|Boats sent by Chinese naval ship Jinggangshan head for suspected areas to search for the missing flight MH370 in the southern Indian Ocean, on April 6, 2014. The month-long hunt for missing Malaysia Airlines flight MH370 continued Sunday after a Chinese ship reported the detection of electronic pulse signals possibly related to missing jet in the southern Indian Ocean. (Xinhua/Bai Ruixue)|
PERTH, Australia/KUALA LUMPUR, April 6 -- Chinese and Australian ships have picked up acoustic signals while searching for missing Malaysia Airlines Flight MH370 in the southern Indian Ocean.
The underwater detection represents an "important and encouraging lead," said Angus Houston on Sunday, whose Joint Agency Coordination Center (JACC) is responsible for coordinating the massive multinational hunt far west of Australia's coast.
However, Houston cautioned that the acoustic events need to be treated carefully as "we are working in a very big ocean and within a very large search area."
Chinese vessel Haixun 01 detected a pulse signal with a frequency of 37.5 kHz -- the same as those emitted by flight recorders -- on Friday in a key search area, and redetected the pings for 90 seconds on Saturday just 2 km away from the original spot.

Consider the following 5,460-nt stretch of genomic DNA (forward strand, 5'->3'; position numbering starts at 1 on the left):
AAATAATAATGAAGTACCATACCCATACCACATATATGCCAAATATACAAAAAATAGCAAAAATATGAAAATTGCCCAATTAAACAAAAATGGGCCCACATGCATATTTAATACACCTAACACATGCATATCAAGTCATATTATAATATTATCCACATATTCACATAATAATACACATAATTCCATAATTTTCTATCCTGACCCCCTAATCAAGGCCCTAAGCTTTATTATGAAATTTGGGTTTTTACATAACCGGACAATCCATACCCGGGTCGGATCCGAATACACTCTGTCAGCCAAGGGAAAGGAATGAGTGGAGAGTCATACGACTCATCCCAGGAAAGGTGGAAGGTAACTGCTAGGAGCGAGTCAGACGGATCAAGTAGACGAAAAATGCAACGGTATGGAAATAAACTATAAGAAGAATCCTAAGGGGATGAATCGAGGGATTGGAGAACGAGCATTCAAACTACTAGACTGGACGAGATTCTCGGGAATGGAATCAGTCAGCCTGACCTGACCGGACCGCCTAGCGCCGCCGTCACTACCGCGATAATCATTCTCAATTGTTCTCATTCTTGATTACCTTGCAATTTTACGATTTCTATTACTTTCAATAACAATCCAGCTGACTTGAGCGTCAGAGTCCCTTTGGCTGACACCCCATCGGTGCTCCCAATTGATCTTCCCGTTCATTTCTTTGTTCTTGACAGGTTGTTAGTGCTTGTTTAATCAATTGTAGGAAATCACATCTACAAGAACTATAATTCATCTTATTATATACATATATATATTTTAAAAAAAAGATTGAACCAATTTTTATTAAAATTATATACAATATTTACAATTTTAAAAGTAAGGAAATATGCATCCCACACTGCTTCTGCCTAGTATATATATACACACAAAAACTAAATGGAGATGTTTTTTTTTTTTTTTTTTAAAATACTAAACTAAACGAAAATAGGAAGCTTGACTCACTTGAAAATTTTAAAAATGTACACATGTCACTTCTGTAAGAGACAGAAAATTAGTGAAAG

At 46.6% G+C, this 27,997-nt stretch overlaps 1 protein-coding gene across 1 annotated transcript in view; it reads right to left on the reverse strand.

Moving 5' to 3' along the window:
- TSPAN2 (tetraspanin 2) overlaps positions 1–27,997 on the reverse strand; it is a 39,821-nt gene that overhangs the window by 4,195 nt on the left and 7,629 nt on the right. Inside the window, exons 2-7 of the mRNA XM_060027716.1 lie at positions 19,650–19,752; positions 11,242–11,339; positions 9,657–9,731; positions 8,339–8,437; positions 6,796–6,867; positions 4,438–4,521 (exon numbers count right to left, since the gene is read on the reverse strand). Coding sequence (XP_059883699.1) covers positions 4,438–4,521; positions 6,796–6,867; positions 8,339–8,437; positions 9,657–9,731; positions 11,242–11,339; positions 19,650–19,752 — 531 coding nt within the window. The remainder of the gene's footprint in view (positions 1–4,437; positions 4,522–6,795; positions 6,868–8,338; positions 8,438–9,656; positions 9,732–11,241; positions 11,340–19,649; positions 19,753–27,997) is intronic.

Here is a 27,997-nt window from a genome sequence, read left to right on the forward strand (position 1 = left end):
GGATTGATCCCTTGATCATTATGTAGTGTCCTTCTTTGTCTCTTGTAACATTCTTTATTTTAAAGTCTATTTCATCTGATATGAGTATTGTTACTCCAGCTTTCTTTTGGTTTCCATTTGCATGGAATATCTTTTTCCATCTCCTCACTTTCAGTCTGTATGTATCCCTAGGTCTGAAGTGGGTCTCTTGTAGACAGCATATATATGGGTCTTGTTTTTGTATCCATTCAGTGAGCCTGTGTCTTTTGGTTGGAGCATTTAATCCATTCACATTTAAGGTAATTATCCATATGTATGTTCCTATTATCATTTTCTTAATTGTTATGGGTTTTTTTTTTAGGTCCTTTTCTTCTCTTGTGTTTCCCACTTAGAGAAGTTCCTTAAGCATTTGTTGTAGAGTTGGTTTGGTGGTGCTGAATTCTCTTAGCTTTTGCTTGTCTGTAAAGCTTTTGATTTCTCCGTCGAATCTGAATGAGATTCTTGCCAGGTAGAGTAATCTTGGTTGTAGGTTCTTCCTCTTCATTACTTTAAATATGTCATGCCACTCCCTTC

Following the detection, the JACC asked British vessel HMS Echo and Australian ship Ocean Shield, both equipped with black box detectors, to sail to the area and help verify the signals.
Meanwhile, Houston said Ocean Shield itself picked up an underwater signal on Sunday some 300 nautical miles away from the location of Haixun 01, and was investigating the acoustic encounter.
The detection of the pings came just days before the batteries of the missing jetliner's black box is expected to expire. The Boeing 777 plane has disappeared for 30 days, and that is how long those batteries normally last.
Even if the ill-fated jet was found where Haixun 01 detected the signal, it would be "incredibly challenging and very demanding" as well as time-consuming to recover it, as the water there is about 4.5 km deep, noted Houston.
In parallel with the search, Malaysian authorities are also pressing ahead with investigation in order to find out what really happened to the plane.
Citing expert analysis of satellite, radar and other data available, they concluded earlier that the ill-fated March 8 flight from Kuala Lumpur to Beijing ended in the southern Indian Ocean.
According to previously revealed information, the Boeing 777 aircraft turned back after disappearing from civilian radar over South China Sea, and was detected by Malaysian military radar in the northern Strait of Malacca before vanishing from all radar screens.
After reviewing radar data provided by neighboring countries, investigators have now found that the jetliner curved north of western Indonesia before turning south toward the southern Indian Ocean, U.S. broadcaster CNN on Sunday quoted an unnamed Malaysian official as saying.
The latest finding added to the already prevailing assumption that the plane was flown deliberately along a route designed to avoid radar detection. But so far investigators have not ruled out other possible causes of the plane's diversion, such as mechanical problems.
It remains unknown who the investigators think might have piloted the aircraft, which carried 239 people on board, including 154 Chinese passengers, after it vanished from radar.